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Gotha G.Va/Vb




S u m m a r y

Catalogue Number: Kit No. 020
Scale: 1/72
Contents and Media: 149 grey plastic parts; 16 page instruction booklet; decal options for six aircraft
Price: USD$20.97 from Squadron.com
Review Type: FirstLook
Advantages: Superbly researched, accurate, well moulded, restrained fabric detail.
Disadvantages: Lozenge a little bright, no Flettner tabs.
Recommendation: Highly Recommended

Reviewed by Robert Baumgartner

 Roden's 1/72 scale Gotha Va/Vb is available online from Squadron.com




At last Roden have turned their attention to the ultimate version in their Gotha series.  

The G.Va/Vb came about due to Germany’s inability to provide quality materials for the building of these aircraft. This meant that poorer quality engines had to power heavier airframes, which created an increase in engine failures. To fly a Gotha on one engine was not a task that leads to a long life. The designers introduced a “box” tail to allow the aircraft some measure of directional stability in such a crisis. 

It is this variant that Roden bring to our attention with the release of the Gotha G.Va/Vb.


The Kit

This latest incarnation of the Gotha series sees the addition of sprue C. As well as containing the new tail surfaces, we also get the new fuselage halves that are applicable to this version.  Here we see the smaller nose gun turret and associated revised profile. The tail surfaces are accurate with very subtle rib detail and sharp trailing edges.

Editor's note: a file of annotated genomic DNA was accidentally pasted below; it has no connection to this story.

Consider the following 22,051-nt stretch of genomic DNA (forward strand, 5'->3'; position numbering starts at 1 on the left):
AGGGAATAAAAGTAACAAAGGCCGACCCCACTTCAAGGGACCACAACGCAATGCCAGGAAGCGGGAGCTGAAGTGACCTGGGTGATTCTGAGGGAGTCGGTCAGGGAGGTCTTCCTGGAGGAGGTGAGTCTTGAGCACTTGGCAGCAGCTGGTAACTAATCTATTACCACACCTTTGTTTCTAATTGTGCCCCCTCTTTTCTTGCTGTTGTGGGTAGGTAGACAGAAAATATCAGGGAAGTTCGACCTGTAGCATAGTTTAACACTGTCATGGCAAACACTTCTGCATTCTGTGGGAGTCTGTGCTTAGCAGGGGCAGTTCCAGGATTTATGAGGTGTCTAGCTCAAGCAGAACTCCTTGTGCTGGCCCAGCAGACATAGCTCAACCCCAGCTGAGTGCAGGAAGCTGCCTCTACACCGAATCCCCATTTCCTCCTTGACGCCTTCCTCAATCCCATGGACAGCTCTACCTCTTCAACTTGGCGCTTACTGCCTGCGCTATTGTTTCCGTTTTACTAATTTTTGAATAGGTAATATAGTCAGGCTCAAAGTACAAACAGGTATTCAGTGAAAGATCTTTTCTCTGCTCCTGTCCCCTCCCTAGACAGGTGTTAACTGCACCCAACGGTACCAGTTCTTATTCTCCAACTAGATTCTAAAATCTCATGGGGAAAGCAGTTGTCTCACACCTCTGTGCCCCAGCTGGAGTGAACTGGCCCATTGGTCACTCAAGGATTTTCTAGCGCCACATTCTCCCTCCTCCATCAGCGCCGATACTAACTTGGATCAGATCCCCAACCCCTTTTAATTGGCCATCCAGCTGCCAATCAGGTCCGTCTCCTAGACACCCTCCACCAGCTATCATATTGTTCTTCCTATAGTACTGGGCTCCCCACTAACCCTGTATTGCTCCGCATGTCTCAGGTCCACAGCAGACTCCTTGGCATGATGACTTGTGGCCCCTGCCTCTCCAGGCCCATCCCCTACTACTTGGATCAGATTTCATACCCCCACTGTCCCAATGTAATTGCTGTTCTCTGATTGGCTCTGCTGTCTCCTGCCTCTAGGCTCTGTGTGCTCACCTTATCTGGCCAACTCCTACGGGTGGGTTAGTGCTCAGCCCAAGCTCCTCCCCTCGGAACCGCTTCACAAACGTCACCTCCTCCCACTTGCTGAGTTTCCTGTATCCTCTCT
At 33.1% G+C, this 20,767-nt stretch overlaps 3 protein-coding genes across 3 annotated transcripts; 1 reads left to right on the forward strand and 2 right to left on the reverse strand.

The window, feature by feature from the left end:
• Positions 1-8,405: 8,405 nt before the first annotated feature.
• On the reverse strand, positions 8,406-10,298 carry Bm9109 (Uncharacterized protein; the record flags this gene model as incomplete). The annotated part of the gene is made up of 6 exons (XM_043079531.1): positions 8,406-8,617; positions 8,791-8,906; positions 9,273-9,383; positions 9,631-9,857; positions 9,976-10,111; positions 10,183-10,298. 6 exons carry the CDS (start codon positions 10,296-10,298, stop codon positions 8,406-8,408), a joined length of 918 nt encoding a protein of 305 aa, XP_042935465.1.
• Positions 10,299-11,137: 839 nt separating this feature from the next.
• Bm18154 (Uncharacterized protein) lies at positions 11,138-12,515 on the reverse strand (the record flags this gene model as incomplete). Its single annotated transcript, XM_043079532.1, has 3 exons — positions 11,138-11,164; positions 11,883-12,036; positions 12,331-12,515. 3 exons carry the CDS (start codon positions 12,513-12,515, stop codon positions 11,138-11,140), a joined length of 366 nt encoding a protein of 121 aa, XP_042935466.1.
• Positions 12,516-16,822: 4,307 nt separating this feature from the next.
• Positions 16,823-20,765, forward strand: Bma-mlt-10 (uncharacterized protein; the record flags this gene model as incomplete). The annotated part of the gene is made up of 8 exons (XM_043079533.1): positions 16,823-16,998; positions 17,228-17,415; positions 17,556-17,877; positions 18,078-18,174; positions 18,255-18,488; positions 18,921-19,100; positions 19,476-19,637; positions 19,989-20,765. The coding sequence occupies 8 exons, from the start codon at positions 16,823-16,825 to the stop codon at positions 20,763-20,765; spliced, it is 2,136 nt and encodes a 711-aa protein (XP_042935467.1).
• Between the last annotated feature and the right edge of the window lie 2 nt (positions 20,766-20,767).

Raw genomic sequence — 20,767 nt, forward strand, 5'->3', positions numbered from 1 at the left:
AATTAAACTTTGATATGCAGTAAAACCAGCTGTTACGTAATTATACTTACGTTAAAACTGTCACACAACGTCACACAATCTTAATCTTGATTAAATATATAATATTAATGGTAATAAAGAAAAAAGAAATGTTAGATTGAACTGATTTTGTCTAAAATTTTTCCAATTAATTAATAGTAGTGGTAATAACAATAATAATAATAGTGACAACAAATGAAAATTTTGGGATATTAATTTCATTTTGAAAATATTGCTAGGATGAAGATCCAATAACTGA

Sprue E is familiar and contains the engines, bombs, wheels, struts and other items common to this and the previous G.V kit. Attached is sprue F which presents the builder with the engine nacelles (including those of the G.III/IV), propeller and basic undercarriage parts. Depending on the option chosen, the other undercarriage parts can be found on other sprues.  

Click the thumbnails below to view larger images:

Naturally with the smaller gun turret area, there have to be a revised set of bulkheads and these are provided on sprue G. Be careful not to lose the errata slip that tells you to use parts 31G and 32G instead of parts 26G and 28G. This sprue is also where the Stossfahrgestell is found.  

A major problem with the Gotha had always been its stability when returning from its bombing raids. While the flight characteristics with a full fuel and bomb load were very good, they left much to be desired on the return trip. The lack of these items made the aircraft tail heavy and unstable. Increasing the sweep back of the wing helped to some extent but landing was always going to be a problem. 

Naturally there were quite a few accidents, not least being the overturning of the aircraft on landing, To help with this problem, an extended wheeled frame was built to the nose of some machines…the aforementioned Stossfahrgestell.

This centrally mounted undercarriage was first fitted on the G.IVa. For those wanting to fit the four-wheeled variety that was under each engine, Roden also supply this.